CDMA is the dominant technology in the US, a market that has always promoted technological competition in the cellular space rather than opted for a single standard and greater international compatibility. Figures from Informa for the end of 2006 gave the cdmaOne family of technologies a market share of 48.9 per cent against 39.4 per cent for the GSM camp.

But during 2007 the GSM family market share accelerated more rapidly, with Informa calculating it to be 45.32 per cent at the end of last year, compared to 51.06 per cent for CDMA. TDMA, the third 2G standard that operated in the US, has now all but disappeared. Sprint Nextel still operates the iDEN network that was Nextel’s legacy, although the carrier is now looking to migrate subscribers away from the technology.

Major consolidation has been undertaken in recent years with many regional players acquired by the leading national operators whose size and scale is the result of top level M&A activity. Sprint and Nextel merged in 2005, while the Bell South and AT&T merger in 2006 saw Cingular, the cellular network the two firms jointly owned, absorbed into AT&T and rebranded as AT&T Mobility. Despite the wave of consolidation, however, a large number of solid regional players remain in the market.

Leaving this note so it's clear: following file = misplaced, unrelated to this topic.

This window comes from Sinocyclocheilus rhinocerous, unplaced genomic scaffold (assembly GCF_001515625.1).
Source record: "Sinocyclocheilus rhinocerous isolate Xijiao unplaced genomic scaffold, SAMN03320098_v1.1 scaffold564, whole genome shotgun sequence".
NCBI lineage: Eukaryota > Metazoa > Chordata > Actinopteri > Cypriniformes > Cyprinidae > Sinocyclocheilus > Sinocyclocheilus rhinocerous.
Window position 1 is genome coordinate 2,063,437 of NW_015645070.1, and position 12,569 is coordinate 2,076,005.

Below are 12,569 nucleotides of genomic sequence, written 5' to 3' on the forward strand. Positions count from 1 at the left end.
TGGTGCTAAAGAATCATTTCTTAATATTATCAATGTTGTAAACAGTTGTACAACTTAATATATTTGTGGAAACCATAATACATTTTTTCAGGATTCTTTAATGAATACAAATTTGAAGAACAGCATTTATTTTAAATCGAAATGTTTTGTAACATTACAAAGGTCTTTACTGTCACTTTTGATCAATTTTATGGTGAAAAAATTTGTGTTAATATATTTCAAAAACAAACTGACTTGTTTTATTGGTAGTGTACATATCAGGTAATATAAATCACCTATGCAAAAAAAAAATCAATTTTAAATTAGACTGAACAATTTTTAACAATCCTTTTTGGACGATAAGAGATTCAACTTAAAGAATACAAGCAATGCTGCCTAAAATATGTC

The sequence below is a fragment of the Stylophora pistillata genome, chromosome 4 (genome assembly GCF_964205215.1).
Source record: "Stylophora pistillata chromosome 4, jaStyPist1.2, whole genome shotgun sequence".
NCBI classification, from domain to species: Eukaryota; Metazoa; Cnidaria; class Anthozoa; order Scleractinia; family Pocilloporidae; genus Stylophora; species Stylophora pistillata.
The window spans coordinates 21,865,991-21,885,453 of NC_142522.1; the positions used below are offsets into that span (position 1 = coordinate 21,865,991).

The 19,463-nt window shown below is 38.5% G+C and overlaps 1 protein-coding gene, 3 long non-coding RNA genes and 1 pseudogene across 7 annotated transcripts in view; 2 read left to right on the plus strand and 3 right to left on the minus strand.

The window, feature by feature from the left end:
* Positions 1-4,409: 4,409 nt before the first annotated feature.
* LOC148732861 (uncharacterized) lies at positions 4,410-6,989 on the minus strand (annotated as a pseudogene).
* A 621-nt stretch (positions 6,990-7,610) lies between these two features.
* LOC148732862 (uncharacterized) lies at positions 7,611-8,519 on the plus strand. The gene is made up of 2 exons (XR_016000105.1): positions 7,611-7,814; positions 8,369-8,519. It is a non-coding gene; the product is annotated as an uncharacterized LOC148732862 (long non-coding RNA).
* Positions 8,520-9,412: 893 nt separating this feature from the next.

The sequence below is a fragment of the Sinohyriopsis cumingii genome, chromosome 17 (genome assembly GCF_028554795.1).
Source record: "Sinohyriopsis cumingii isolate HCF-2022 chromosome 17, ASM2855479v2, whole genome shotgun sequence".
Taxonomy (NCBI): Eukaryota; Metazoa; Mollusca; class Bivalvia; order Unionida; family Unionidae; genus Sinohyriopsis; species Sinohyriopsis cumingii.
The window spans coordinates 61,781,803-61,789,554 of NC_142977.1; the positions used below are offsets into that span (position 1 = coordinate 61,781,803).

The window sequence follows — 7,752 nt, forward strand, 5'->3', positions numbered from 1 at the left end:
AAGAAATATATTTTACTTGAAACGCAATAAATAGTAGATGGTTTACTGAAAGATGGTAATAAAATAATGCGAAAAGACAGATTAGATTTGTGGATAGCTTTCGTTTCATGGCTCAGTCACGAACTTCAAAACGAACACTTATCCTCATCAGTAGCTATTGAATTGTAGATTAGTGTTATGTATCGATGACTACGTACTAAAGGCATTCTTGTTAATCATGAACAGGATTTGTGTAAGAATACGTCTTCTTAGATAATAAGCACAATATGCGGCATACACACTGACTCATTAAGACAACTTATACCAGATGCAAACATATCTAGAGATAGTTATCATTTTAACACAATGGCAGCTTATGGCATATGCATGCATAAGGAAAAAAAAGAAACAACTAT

The four largest US carriers (in descending order by subscriber base) – AT&T Mobility, Verizon, Sprint and T-Mobile – accounted for 85.72 per cent of the market as of February this year. Verizon, part owned by Vodafone, and Sprint Nextel lead the CDMA charge, while AT&T and Deutsche Telekom’s T-Mobile are GSM family players.